One of the recruiting layers important to hiring active and passive candidates is social media. Proper use of social media channels can extend your outreach beyond the typical job boards and can also serve as an extension of your in-house referral program.
Though it might be tempting to sign up for every social media outlet available, effectively using social media to augment your recruiting takes a more measured approach. We asked talent acquisition experts for some tips and best practices to keep in mind when refining your social media game to make the most of your time and effort.
Mind Your Industry and Skillsets
Some industries might find social media outreach more or less useful than others, says Tim Oyer, Vice President, Sales at Advanced RPO, a recruitment process outsourcing provider in Chicago, IL. For example, highly regulated industries, in general, tend to see less traction using social media recruiting. Though it’s not quite clear why this is the case, it may lay in the candidate base of such industries skewing older or more conservative in nature, explains Oyer.
Blox, LLC, is a medical module manufacturing company, combining design and construction with mass manufacturing. The creation of these medical modules combines several different disciplines, including construction and marketing. As a result, the candidate pool is quite varied, says Melanie McNary, Director, Human Resources at Blox.
For McNary, social media recruiting has been helpful, but “you’re not going to find everyone you need.” Caulking and vinyl workers for example are so specific and labor intensive that they have almost no visible presence on social media. Though this doesn’t mean you shouldn’t try using social media for these skillsets, don’t put more time and effort into that avenue than is reasonable, McNary advises.
Focus on the Positions
“We tend to see varying results based more upon the positions we are recruiting, rather than the specific industries,” says Oyer. In Advanced RPO’s experience, the positions that gain the most traction for them include sales, marketing, recruiting, and other HR roles – those that frequently reach out to others. “Think of it in terms of the types of people that tend to be more active on social media.”
Leverage your Current Employees
Use your existing employees to broaden your social media reach, advises Oyer. This is especially effective with an employee referral system in place that rewards employees for recruiting, leading to employees more likely to use their own social media channels to advertise the position that needs to be filled.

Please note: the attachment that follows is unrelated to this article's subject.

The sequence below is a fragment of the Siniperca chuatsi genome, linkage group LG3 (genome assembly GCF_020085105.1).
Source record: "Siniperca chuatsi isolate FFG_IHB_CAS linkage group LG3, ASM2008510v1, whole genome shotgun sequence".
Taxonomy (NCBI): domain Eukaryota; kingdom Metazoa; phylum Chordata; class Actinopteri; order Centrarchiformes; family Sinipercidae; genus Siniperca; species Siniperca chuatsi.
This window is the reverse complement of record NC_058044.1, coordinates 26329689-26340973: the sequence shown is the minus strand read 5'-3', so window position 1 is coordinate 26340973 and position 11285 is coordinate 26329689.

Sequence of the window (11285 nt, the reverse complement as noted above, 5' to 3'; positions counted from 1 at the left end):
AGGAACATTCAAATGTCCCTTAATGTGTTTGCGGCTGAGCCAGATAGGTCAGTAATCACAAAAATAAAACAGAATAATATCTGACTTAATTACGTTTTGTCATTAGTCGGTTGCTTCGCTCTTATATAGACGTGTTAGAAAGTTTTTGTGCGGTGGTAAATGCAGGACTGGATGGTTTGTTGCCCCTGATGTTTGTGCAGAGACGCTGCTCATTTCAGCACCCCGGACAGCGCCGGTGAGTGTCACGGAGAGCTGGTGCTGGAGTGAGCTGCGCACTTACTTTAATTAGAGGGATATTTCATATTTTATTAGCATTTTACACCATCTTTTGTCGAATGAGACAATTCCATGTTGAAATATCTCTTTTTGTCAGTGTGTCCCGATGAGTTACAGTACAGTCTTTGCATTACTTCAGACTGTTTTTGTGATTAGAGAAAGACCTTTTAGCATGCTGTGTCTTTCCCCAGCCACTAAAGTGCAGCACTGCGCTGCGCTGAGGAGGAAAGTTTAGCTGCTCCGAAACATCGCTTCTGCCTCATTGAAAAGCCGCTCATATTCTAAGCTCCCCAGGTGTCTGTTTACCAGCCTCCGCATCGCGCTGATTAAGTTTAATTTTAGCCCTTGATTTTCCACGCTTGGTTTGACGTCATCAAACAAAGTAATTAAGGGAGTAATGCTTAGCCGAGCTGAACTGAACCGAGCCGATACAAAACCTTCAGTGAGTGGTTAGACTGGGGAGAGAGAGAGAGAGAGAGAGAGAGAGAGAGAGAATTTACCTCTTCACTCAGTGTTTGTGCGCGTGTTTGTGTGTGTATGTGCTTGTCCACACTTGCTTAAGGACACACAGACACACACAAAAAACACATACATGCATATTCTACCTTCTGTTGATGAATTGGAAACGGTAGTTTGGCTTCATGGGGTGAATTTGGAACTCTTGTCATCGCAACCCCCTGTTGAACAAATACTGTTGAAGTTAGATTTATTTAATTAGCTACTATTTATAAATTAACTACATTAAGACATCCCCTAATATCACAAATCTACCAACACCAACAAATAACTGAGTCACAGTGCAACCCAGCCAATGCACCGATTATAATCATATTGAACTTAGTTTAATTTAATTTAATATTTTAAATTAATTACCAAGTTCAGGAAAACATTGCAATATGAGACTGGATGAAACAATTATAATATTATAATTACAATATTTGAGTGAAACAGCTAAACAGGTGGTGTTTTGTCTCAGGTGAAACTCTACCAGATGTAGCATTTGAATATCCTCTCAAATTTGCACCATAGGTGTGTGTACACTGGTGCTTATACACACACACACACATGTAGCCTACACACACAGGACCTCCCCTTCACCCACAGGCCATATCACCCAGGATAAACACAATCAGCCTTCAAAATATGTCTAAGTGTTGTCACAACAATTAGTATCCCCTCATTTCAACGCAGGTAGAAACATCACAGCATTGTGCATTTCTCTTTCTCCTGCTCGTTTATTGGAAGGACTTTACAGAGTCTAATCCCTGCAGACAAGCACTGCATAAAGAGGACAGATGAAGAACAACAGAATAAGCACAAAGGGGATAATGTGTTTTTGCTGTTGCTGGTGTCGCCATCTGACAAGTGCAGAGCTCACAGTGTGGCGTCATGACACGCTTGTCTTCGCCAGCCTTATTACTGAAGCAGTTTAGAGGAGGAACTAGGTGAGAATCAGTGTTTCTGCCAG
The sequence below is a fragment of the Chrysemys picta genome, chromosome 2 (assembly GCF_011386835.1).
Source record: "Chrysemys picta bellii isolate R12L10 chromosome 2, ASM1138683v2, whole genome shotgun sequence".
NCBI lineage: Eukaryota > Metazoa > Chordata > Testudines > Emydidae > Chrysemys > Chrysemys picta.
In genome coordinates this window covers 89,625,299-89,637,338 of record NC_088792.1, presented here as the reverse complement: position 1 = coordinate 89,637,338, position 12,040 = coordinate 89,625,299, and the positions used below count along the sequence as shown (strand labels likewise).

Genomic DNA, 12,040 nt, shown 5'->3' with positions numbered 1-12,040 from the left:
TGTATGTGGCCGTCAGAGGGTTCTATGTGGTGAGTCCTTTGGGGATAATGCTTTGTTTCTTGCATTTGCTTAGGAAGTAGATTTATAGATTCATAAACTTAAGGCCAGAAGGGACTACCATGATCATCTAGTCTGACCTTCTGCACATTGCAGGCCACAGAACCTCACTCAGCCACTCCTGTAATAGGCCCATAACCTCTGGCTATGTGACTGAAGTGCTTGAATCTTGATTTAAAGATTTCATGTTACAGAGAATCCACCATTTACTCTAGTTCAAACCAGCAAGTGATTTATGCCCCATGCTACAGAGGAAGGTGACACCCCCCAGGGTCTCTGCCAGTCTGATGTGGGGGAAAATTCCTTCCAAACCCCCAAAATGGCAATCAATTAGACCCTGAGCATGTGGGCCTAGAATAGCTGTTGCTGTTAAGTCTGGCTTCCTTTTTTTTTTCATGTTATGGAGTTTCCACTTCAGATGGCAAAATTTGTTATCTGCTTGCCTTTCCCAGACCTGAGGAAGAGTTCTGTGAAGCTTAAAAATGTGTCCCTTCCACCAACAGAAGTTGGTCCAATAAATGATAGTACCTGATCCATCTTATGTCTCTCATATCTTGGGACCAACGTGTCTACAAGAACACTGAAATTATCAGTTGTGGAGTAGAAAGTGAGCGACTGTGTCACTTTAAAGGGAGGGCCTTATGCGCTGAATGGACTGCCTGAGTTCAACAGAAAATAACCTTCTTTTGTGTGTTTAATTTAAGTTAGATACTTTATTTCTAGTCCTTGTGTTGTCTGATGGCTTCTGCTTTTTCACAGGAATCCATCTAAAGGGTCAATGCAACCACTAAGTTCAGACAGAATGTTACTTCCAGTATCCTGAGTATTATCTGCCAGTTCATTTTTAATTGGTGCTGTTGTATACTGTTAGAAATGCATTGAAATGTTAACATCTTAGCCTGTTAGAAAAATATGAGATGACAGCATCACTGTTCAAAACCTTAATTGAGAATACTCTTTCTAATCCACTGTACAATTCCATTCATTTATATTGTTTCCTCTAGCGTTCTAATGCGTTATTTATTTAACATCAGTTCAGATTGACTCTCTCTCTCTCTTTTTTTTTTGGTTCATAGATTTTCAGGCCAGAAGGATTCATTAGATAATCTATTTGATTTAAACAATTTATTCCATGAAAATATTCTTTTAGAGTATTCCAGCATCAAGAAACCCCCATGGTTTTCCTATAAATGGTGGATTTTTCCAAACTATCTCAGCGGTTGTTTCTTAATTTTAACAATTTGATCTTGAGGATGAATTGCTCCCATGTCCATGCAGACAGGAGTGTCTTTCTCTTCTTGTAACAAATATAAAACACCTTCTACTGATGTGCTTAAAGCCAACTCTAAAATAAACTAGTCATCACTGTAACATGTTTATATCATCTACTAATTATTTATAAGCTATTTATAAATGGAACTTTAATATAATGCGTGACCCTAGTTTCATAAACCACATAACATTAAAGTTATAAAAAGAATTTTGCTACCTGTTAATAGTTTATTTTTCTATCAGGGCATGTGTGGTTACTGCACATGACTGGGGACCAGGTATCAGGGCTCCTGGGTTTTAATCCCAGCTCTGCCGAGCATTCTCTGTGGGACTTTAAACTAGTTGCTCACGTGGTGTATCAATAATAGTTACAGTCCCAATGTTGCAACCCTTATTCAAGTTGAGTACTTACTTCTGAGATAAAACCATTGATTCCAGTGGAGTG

Despite employee’s who might refer on their own, you want to do more to help your employees make those connections, says Oyer. “When you engage your employees to help, it’s most effective when you provide them the tools and templates to post information.” This could range from a message template including links to the job posting and site, to links to the social media pages of your business. “This helps ensure consistent messaging and employment branding.”
A proper referral program goes a long way toward augmenting your social media outreach as well. Blox has found dozens of new workers thanks to internal recruiting, notes McNary, and that’s without a fully-fledged referral program in place. Implementing a program that rewards referrals and offers the tools and strategies for recruiting will enhance your social media outreach, particularly when it is properly marketed to your existing employees.
Have a Written Policy
A documented social media policy will help make sure your approach to recruiting through social media is consistent and avoids any potential legal issues, says Oyer. Your social media policy should list:
- All of the standards and guidelines that dictate the use of social media.
- The rules and regulations surrounding your social media-use, including use that is not associated with recruiting, such as employees talking about work-related matters on their personal social media profiles.
- The approval process behind social media posts, including establishment of the roles involved in the overall social media team.
- Any security-related guidelines, such as password requirements, access restrictions, and location from where any social media may be posted.
What this social media policy includes is in many respects whatever works best for your company. But sticking to those guidelines and processes through an established document can help maintain accountability and give a blueprint for further improvements to the policy down the line.
Establish a Social Media Presence Prior to Recruiting
Hiring online through social media channels will be much more effective if you can establish a professional presence on social media first, advises Oyer. Regular blog posts regarding trending issues or best practices in your industry are an effective way of putting your name and business in people’s minds. You can also comment on other articles or conversations happening on social media – anything that presents you as a thought leader in the industry, adds Oyer.
It’s important to remember that creating a strong social media presence is important to overall “findability,” as well. Your job postings detailing your branding and culture are far less effective if a candidate cannot find a place on the web that provides further information on your business and the type of work it performs.
“Don’t treat your social media post as a job posting – it’s networking and branding,” says Oyer.
For more information about factors to consider when integrating social media into your recruiting strategy, view this webinar: How to Establish a Social Media Recruiting Strategy.